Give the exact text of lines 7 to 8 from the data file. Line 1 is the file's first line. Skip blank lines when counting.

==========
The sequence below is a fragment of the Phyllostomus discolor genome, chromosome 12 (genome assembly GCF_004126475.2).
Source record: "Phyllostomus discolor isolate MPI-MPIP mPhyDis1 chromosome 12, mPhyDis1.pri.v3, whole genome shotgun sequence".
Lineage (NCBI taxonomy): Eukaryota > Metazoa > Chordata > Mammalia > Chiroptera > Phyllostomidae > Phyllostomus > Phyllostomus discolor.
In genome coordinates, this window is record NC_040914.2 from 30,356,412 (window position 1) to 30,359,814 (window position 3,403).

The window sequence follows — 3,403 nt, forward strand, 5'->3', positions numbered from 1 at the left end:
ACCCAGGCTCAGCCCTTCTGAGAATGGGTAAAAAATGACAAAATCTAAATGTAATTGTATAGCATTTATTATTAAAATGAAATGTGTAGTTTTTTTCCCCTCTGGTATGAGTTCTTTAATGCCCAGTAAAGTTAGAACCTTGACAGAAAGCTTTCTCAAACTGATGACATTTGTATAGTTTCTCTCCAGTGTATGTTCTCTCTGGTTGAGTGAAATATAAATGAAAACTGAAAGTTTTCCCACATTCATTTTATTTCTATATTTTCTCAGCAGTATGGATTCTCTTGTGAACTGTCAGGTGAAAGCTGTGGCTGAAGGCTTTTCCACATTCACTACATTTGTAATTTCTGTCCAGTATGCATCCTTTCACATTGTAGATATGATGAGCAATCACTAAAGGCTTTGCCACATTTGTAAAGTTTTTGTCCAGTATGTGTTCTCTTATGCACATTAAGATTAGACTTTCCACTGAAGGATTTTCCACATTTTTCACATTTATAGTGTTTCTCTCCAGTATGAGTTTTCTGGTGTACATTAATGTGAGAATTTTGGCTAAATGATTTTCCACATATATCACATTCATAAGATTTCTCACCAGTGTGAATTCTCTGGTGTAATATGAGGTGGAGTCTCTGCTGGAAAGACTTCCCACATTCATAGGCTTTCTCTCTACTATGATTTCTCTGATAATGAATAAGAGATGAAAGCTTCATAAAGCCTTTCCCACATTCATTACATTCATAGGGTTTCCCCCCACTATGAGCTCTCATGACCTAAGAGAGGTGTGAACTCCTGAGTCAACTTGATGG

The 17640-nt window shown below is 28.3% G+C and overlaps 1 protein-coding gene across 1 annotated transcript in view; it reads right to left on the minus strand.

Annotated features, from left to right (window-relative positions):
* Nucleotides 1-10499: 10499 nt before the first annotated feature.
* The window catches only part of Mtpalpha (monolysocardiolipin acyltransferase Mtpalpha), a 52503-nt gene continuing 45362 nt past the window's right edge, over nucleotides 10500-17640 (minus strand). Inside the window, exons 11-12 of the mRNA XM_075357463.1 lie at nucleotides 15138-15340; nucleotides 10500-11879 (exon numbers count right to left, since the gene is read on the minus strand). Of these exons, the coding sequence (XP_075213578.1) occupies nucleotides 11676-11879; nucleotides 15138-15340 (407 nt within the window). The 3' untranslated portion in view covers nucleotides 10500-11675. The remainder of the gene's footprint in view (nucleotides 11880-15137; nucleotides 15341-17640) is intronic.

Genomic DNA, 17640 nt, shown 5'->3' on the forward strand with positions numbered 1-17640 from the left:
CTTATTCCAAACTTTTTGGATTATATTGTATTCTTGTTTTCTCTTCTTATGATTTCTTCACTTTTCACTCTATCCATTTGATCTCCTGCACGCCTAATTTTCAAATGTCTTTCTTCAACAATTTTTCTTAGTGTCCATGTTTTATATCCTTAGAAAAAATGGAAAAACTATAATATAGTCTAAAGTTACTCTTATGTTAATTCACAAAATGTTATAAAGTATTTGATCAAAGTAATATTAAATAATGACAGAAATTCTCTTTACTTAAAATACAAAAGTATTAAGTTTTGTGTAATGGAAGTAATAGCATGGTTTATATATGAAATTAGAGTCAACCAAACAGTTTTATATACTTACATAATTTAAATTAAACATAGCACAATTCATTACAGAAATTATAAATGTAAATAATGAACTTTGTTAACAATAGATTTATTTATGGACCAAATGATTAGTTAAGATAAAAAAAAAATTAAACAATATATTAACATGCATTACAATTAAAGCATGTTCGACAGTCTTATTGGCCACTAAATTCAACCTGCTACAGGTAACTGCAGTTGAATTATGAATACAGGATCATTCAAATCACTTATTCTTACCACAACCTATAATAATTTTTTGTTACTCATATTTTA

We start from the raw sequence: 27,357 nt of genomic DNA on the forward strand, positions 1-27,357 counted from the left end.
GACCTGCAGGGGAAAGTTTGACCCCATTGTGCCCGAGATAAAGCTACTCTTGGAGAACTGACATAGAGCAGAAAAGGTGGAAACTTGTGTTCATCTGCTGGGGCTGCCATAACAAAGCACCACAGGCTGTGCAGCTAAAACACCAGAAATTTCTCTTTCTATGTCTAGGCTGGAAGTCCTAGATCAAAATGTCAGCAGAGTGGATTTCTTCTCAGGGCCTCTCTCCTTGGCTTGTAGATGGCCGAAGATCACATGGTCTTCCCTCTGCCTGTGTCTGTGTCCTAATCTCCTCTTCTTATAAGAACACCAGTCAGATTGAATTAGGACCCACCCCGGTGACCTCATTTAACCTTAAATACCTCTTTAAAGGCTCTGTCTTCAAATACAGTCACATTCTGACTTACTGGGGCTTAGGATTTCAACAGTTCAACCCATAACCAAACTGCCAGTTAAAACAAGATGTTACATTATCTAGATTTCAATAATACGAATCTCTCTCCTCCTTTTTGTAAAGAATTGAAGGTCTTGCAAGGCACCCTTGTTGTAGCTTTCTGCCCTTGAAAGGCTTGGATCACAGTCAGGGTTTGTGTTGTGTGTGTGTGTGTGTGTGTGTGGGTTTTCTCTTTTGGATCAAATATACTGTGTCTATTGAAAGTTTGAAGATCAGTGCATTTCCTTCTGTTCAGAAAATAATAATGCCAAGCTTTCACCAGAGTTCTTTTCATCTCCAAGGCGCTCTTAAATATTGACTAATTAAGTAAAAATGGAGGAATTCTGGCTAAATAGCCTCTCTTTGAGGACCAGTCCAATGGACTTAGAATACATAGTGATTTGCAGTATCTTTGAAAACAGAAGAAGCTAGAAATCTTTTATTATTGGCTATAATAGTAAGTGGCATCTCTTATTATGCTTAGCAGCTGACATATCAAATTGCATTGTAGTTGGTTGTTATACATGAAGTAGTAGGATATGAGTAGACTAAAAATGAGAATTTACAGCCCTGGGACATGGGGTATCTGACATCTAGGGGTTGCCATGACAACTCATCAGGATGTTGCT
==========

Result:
The 17640-nt window shown below is 28.3% G+C and overlaps 1 protein-coding gene across 1 annotated transcript in view; it reads right to left on the minus strand.

Annotated features, from left to right (window-relative positions):